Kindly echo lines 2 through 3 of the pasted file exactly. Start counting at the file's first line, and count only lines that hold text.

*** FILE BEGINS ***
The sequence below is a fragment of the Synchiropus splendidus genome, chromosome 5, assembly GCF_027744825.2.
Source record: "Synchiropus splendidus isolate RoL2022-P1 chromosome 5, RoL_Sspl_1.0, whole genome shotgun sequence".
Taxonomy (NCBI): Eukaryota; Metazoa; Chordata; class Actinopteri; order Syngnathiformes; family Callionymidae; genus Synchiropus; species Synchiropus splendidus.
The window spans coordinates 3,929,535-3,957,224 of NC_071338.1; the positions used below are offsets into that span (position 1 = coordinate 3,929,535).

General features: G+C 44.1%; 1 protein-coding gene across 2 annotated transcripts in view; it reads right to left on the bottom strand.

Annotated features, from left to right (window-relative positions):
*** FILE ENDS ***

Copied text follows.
Source record: "Synchiropus splendidus isolate RoL2022-P1 chromosome 5, RoL_Sspl_1.0, whole genome shotgun sequence".
Taxonomy (NCBI): Eukaryota; Metazoa; Chordata; class Actinopteri; order Syngnathiformes; family Callionymidae; genus Synchiropus; species Synchiropus splendidus.